Scientists working on quantum teleportation have succeeded and set a new record for teleporting photon particles from Tibet to satellite Micius, which is orbiting 870 miles above Earth.
Just to clarify, the scientists sent a packet of information using pairs of quantum-entangled particles in an effort to establish a secure, long-distance communication system. Their work has nothing to do with sending humans to another point in space.
So will human teleportation be possible in the future? One has to understand the concepts better to answer this.
Is Human Teleportation Possible?
The quick answer is that something like it could become possible someday but likely not through quantum entanglement — at least not the way fiction writers imagine. This is because teleportation through quantum entanglement is such a sensitive process that any slight disturbance could cause it to fail. Case-in-point: out of the 4,000 pairs of photons beamed into orbit, only 911 were successful because the Earth's atmosphere tends to deviate.
"Even then people were thinking about Star Trek. But we are talking about sending the state of a single particle, not the billions of billions of billions of particles that form a person," Bristol University's Professor Sandu Popescu explained. Professor Popescu has been working on quantum entanglement for decades.
It's really difficult to rule out any technology that seems too futuristic since science is always advancing.
Quantum vs. Fictional Teleportation
Teleportation through quantum entanglement actually deals with sending packets of information in quantum entangled photons. Think of it as a set of twins with a strong psychic link wherein one knows and can feel what the other is thinking or feeling at the exact same moment so that they exhibit the same changes.
Fictional human teleportation has something to do with sending the exact information from one point to materialize in another point in space.
If one would insist on applying quantum entanglement for human teleportation, then he or she must be prepared to face some serious existential crisis.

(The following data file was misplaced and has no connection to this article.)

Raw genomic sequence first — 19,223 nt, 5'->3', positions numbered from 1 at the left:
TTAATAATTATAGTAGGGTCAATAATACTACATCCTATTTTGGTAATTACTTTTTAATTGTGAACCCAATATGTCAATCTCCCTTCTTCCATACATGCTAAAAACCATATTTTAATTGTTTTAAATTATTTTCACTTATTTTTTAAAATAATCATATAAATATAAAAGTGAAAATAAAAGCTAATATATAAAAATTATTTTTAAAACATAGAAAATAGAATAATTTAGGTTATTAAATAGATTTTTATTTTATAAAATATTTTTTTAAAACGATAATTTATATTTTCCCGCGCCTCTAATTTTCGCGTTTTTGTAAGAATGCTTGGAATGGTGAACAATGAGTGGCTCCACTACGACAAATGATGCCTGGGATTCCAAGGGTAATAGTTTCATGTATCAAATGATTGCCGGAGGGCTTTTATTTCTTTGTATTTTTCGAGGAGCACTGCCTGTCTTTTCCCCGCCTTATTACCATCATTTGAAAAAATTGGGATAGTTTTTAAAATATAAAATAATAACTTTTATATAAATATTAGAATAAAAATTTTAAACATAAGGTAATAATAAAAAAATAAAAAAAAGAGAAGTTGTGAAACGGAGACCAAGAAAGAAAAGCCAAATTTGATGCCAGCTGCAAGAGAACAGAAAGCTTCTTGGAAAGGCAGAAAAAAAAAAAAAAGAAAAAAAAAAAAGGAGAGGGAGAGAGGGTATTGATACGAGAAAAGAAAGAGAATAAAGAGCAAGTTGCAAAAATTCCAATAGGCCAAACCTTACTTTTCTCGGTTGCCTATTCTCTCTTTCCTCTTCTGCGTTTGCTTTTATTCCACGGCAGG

This is because this method would require copying every single information contained within every single particle in a person's body to a quantum entangled version of himself in the desired location. This would create a perfect copy — like a perfectly executed cloning process — wherein both entities are aware of each other's thoughts, feelings, activities, etc. Both entities will exist in point A and point B so it's not really a full teleportation.
If one wishes to ensure that they don't merely create copies of themselves in another place, then the process would require destroying the particles from the point of origin to recreate them in the destination. It's a clone whose previous version would have to keep committing suicide just to be in another location instantly.
It's a little like what The Doctor did to himself in "Heaven Sent" while trapped in the confession dial for 4.5 billion years. The Doctor consistently recreating himself from a certain point in time as his previous self is turned to ashes, so it is not at all like Captain Montgomery Scott's painless transporter.
Watch the video below to witness The Doctor's 4.5 billion years of painful "teleportation."
There's also the fact that a single human being is made up of billions of particles and a successful teleportation has only been done to hundreds, so humanity is not even close to duplicating the teleportation technologies seen in science fiction films.